It is time to cease sporting additional time as a badge of honor

Britt Root , a fifth grade teacher, picks up posts on her Instagram. When her followers wanted to know why, here is her answer. “I’ve shared this in my stories, but I wanted to put it here permanently. I deleted a lot of my old content. 90% of my old posts make me wince. I’m not a fan of my obvious and unhealthy “teaching is my life and I don’t do anything else” mentality. “

The comments poured in. “Thank you for normalizing the shift that needs to take place in education,” said one follower. Another wrote: “The less often teachers are hailed as heroes for crazy work hours, the healthier the narrative becomes.” There is no question that there is a poisonous narrative about teacher work and productivity. It’s time to stop wearing teacher overtime badges of honor.

Overwork doesn’t make you a better teacher.

There is a toxic culture in education that associates revising with a good teacher. Your overtime is not a badge of honor, but a systemic problem that leads to burnout. I wish we could attribute it to the madness of the pandemic class, but we can’t. It’s a deeply ingrained narrative, and it’s time to rewrite history. Nobody says we shouldn’t work hard. There’s no question that teaching takes hard work. It’s rare that we end the day with every item crossed off our to-do list. But we have to accept that there will always be more that we can do. That is why so many of us sacrifice our physical and mental health and work well beyond our contract periods. We sprint towards a finish line that is further and further away.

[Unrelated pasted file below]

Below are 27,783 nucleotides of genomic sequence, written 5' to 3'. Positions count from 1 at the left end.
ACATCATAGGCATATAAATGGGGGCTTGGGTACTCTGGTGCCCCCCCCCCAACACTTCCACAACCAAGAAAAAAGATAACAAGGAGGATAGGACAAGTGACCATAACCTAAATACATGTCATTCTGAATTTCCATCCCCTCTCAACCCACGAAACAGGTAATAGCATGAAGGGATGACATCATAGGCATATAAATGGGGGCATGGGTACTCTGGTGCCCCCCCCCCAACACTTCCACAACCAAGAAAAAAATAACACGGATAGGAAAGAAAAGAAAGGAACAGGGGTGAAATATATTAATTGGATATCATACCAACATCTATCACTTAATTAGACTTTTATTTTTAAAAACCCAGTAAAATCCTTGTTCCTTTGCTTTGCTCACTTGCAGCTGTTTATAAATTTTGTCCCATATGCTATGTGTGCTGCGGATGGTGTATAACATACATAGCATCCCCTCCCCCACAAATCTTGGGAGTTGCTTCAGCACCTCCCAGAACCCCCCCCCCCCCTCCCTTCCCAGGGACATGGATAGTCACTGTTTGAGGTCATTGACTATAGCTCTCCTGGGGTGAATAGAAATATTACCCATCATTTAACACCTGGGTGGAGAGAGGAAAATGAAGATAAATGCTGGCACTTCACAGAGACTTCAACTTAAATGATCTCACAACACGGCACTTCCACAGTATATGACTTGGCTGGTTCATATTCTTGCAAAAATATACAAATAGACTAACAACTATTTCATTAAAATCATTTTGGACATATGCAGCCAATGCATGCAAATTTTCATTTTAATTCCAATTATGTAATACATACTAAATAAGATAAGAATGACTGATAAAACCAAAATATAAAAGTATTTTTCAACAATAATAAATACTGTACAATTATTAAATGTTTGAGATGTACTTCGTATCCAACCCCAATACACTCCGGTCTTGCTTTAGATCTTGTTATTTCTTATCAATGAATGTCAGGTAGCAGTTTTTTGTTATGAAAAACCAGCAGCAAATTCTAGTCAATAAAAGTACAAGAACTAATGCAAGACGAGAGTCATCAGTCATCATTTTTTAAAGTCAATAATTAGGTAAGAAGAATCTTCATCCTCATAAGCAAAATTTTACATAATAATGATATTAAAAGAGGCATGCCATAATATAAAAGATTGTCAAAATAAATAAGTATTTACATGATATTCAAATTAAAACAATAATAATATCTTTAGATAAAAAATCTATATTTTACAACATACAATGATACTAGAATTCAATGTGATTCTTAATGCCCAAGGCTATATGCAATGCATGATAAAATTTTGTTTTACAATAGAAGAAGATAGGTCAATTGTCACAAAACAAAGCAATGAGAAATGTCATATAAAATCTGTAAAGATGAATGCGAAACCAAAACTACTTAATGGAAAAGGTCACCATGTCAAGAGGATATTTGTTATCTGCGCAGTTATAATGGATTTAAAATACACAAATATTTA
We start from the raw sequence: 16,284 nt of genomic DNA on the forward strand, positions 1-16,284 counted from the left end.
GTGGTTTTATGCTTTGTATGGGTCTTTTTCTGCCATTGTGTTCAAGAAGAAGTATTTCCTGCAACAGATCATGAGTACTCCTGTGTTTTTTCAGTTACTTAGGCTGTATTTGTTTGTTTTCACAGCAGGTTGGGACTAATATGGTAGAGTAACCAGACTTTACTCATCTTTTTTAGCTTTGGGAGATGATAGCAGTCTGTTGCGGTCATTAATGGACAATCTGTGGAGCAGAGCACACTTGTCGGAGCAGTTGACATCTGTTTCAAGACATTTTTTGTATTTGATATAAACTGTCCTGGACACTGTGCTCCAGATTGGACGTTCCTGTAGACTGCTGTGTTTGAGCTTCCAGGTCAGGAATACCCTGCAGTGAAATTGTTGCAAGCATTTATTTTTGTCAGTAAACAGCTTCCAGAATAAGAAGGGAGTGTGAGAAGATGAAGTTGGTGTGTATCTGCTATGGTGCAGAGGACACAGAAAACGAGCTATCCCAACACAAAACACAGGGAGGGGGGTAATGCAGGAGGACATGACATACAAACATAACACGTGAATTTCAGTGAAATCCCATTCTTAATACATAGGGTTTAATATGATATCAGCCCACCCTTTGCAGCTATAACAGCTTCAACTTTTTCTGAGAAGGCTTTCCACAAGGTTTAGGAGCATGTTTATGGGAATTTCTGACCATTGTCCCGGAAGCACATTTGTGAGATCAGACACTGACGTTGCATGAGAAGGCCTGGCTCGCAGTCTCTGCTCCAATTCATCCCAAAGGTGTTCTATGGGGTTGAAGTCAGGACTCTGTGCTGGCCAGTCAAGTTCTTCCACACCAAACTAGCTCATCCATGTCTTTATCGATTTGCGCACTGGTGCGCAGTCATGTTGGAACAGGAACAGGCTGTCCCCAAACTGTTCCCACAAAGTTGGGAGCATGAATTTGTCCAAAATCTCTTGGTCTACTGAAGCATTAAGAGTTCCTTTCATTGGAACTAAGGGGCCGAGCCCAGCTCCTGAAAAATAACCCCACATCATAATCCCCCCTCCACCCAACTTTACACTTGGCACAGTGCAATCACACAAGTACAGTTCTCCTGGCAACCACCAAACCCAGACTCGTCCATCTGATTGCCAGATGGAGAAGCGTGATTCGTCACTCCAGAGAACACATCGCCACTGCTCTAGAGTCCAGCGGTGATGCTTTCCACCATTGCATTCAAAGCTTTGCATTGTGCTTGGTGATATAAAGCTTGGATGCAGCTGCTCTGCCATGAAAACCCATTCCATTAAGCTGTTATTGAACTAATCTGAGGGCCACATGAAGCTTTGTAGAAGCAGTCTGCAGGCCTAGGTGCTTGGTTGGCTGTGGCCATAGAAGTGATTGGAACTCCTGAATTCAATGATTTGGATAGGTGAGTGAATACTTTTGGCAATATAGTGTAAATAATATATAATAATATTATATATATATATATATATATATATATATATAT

School culture can make a big difference here. If teachers are expected to handle a heavy workload but have to go to meetings that are scheduled during their planning period, this is not okay. If the planned deadlines are adhered to, the teachers have time to work on the school day and can achieve a better work-life balance.

Whether or not a teacher has their own children doesn’t mean they work more or less than you.

Here is another noxious narrative we need to rewrite about teaching and working. You can hear this all the time. You can’t be a really good teacher and work the way you need to when you have kids. Is not it. You may need to rethink the way you work, but it is wrong to assume that all teachers who don’t have children work more or harder than teachers who do. If anything, we need administrators who build systems that make them work all Teachers and that gives us the flexibility we need to do our job well while fulfilling our responsibilities outside of school. You never know what someone is carrying in addition to their teaching load. Children or no children, we all deserve a work-life balance.

You can’t work as hard every day as you can on your most productive days.

I’ve written about it beforeand I believe that if we accept praise such as “teachers always go above and beyond” and “teachers are superheroes” we are doing ourselves, our jobs and our students a great disadvantage. Ultimately, teachers are human, and sometimes we catch colds, don’t sleep well, or want to take a nap and bathe Netflix. There are also days when we go through most of our to-do list before breakfast, schedule all of our lessons for the week, and fold and put our laundry away.